I am a veteran who has been using Veterans Affairs facilities as my primary source of health care for the past 15 years.

The system may have undergone a dramatic transformation during the past decade ["Revamped Veterans' Health Care Now a Model," front page, Aug. 22], but my health care delivery has gone downhill.

Demand at VA clinics and hospitals has increased, hurting the quality of care. Cutting 12,000 employees and upgrading the computer system has not helped me to see a doctor any faster or get medication any sooner. I have less interaction with my doctor now than I did before all the "quality" changes.

I would like to know where the people who applaud the system get their medical care. It sure isn't waiting all morning in a VA clinic with me.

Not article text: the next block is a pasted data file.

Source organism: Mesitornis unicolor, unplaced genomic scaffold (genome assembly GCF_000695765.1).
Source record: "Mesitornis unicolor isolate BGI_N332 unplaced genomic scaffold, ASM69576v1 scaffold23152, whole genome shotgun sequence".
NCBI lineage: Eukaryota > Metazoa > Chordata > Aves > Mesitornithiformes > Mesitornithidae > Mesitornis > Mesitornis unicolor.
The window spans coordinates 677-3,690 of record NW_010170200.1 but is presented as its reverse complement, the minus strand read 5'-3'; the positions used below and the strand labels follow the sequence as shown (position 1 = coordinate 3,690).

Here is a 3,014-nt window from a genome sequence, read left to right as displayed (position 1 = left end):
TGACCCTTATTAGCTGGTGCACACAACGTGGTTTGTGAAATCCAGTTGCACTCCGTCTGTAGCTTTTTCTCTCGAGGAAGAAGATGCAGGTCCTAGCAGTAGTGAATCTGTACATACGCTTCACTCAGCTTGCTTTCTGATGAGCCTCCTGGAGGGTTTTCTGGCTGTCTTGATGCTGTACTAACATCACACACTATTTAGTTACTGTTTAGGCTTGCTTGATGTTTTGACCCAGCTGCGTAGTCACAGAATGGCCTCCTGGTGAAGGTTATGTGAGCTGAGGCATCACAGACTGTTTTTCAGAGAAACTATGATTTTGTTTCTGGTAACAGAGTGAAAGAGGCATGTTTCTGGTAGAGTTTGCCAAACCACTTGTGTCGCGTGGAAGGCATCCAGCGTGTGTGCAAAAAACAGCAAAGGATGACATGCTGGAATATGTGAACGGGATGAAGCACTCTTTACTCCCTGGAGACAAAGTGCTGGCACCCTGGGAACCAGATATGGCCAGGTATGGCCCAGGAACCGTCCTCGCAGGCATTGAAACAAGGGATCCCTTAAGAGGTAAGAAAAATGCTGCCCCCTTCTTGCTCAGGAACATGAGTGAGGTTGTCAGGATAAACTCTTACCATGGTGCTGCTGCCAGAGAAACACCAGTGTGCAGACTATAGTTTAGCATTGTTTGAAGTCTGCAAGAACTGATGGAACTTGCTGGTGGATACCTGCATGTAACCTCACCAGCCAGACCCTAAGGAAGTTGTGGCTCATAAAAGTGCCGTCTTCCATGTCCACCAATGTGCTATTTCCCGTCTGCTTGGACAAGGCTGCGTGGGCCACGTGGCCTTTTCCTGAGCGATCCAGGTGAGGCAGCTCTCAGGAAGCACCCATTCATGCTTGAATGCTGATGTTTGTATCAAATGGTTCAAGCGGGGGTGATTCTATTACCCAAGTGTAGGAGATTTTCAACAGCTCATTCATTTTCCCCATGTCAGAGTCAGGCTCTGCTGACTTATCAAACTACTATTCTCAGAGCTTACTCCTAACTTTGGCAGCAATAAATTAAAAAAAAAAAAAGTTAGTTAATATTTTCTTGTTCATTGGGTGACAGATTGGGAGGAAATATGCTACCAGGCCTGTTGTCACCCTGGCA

Of course, it's not patriotic to whine about free health care, but then I never figured when I joined up that I would be sprayed with a toxic chemical while fighting for somebody's freedom and then years later have to be treated for a chronic condition. War is heck, but sometimes peace isn't so hot, either.


Richfield, Minn.


Kenneth W. Kizer deserves credit for implementing a system that greatly improved patient care and recordkeeping in Veterans Affairs hospitals. However, the story should have noted that Dr. Kizer served as undersecretary for health at the Veterans Affairs Department from 1994 to 1999. In other words, this revamped health care system, which could serve as a model for the nation, emerged during the Clinton administration.

Moreover, Dr. Kizer not only raised the level of patient care and recordkeeping, he had the courage and foresight to initiate a systemwide review of medical errors and "adverse events." This was the first such review undertaken by any health care system.